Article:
Discussing the non-ritual worship in Islam first does not mean undervaluingthe importance of the ritual ones. Actually ritual worship, if performedin true spirit, elevates man morally and spiritually and enables him tocarry on his activities in all walks of life according to the Guidance ofGod. Among ritual worships, Salah (ritual prayer) occupies the keyposition for two reasons. Firstly, it is the distinctive mark of abeliever. Secondly, it prevents an individual from all sorts ofabominations and vices by providing him chances of direct communion withhis Creator five times a day, wherein he renews his covenant with God andseeks His guidance again and again: "You alone we worship and to You alonewe turn for help. Guide us to the straight path." (1:5,6) Actually Salahis the first practical manifestation of Faith and also the foremost of thebasis conditions for the success of the believers:"Successful indeed are the believers who are humble in their prayers."(23:1-2)The same fact has been emphasized by the Prophet (PBUH) in a different way. He says:"Those who offer their Salah with great care and punctuality, will find ita light, a proof of their Faith and cause of their salvation on the Day of Judgment."
After Salah, Zakah (poor-due) is an important pillar of Islam. In theQuran, Salah and Zakah mostly have been mentioned together many times.Like Salah, Zakah is a manifestation of faith that affirms that God is thesole owner of everything in the universe, and what men hold is a trust intheir hand over which God made them trustees to discharge it as He has laid down:"Believe in Allah and His messenger and spend of that over which He made you trustees." (57:7)In this respect Zakah is an act of devotion which, like prayer, brings thebeliever nearer to his Lord. Apart from this, Zakah is a means of redistribution of wealth in a way that reduces differences between classesand groups. It makes a fair contribution to social stability. By purging the soul of the rich from selfishness and the soul of the poorfrom envy and resentment against society, it stops up the channels leadingto class hatred and makes it possible for the springs of brotherhood and solidarity to gush forth. Such stability is not merely based on the personalfeelings of the rich; it stands on a firmly established right which, if the rich denied it, would be exacted by force, if necessary.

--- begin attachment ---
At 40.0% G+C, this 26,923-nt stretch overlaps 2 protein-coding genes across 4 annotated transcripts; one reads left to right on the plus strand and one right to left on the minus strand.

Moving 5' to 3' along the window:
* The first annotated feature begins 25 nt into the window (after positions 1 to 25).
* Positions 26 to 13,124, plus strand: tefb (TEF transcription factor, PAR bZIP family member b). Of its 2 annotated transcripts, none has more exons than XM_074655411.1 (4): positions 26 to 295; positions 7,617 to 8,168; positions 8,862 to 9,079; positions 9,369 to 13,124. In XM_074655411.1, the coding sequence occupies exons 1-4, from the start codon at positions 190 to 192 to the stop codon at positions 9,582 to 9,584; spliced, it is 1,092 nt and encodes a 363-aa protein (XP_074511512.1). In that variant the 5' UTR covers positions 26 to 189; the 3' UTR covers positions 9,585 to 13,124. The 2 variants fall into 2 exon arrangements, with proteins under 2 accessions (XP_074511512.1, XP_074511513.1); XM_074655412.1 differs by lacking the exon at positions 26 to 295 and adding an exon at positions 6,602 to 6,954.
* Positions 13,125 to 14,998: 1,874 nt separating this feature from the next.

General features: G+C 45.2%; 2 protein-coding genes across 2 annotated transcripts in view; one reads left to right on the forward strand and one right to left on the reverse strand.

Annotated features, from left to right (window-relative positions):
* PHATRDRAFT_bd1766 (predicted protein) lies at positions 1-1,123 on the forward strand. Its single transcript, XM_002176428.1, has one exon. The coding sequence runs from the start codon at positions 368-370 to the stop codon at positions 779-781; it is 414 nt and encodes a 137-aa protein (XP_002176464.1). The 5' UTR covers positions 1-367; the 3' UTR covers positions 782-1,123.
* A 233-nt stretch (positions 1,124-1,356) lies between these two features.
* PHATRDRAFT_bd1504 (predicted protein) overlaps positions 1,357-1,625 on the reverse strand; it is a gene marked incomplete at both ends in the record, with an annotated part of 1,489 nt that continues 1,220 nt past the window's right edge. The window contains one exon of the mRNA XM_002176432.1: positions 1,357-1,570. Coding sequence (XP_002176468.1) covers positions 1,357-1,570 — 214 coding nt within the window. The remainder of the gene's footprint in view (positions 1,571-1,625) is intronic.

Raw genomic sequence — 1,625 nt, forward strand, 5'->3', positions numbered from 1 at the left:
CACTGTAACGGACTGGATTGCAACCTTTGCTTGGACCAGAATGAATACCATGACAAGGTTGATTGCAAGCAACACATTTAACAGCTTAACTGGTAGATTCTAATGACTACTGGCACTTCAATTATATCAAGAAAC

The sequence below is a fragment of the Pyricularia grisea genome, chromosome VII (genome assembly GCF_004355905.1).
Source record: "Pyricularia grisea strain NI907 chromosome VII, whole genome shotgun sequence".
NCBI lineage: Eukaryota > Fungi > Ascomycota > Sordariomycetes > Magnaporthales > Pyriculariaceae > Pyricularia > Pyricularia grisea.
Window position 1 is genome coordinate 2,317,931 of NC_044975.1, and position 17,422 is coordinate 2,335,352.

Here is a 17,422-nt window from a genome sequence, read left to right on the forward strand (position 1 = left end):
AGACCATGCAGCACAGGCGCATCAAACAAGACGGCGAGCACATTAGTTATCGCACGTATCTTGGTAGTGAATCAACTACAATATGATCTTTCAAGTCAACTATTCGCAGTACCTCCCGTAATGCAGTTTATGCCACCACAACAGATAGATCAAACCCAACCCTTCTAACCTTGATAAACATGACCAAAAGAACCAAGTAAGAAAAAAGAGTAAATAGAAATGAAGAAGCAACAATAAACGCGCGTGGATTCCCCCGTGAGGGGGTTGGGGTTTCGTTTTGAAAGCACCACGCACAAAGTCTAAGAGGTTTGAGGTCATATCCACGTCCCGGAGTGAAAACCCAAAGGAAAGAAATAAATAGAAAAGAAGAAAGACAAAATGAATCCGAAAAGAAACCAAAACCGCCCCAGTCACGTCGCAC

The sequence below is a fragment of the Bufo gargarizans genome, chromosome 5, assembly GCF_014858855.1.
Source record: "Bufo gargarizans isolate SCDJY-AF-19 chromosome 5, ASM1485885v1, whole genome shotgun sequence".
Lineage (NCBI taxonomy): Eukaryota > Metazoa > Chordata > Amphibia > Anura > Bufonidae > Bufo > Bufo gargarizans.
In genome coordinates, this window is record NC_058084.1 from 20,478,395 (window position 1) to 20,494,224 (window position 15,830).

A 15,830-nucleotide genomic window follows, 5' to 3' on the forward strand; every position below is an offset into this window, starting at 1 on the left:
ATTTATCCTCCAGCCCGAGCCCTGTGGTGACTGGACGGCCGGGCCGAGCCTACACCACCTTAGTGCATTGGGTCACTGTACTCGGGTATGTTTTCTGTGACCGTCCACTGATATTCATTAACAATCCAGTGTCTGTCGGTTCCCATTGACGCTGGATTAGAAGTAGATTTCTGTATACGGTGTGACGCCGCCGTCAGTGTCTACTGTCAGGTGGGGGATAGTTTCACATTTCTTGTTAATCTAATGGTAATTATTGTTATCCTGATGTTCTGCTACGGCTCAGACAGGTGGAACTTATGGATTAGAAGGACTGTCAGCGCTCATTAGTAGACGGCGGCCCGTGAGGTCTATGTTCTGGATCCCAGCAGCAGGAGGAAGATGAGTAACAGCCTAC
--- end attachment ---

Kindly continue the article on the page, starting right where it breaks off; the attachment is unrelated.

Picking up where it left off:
Siyam (fasting during the day time of the month of Ramadan) is anotherpillar of Islam. The main function of fasting is to make the Muslim purefrom "within" as other aspects of Shariah make him pure from "without." Bysuch purity he responds to what is true and good and shuns what is falseand evil. This is what we can perceive in the Quranic verse: "O you whobelieve, fasting is prescribed for you as it was prescribed for thosebefore you, that you may gain piety." (2:183) In an authentic tradition,the Prophet reported Allah as saying: "He suspends eating, drinking, andgratification of his sexual passion for My sake." Thus his reward is goingto be according to God's great bounty.
Fasting, then, awakens the conscience of the individual and gives it scopefor exercise in a joint experience for all society at the same time, thusadding further strength to each individual. Moreover, fasting offers acompulsory rest to the over-worked human machine for the duration of onefull month. Similarly fasting reminds an individual of those who aredeprived of life's necessities throughout the year or throughout life. Itmakes him realize the suffering of others, the less fortunate brothers inIslam, and thus promotes in him a sense of sympathy and kindness to them.
Lastly, we come to Al-Hajj (pilgrimage to the House of God in Makkah).This very important pillar of Islam manifests a unique unity, dispellingall kinds of differences. Muslims from all corners of the world wearingthe same dress, respond to the call of Hajj in one voice and language;LABBAIK ALLAHUMMA LABBAIK (Here I am at your service O Lord!). In Hajjthere is an exercise of strict self-discipline and control where not onlysacred things are revered, but even the life of plants and birds is madeinviolable so that everything lives in safety: "And he that venerates thesacred things of God, it shall be better for him with his Lord." (22:30)"And he that venerates the waymarks of God, it surely is from devotion of the heart." (22:32)
Pilgrimage gives an opportunity to all Muslims from all groups, classes,organizations, and governments from all over the Muslim world to meetannually in a great congress. The time and venue of this congress has beenset by their One God. Invitation to attend is open to every Muslim. Noone has the power to bar anyone. Every Muslim who attends is guaranteedfull safety and freedom as long as he himself does not violate its safety.
Thus, worship in Islam, whether ritual or non-ritual, trains the individualin such a way that he loves his Creator most and thereby gains anunyielding will and spirit to wipe out all evil and oppression from thehuman society and make the word of God dominant in the world.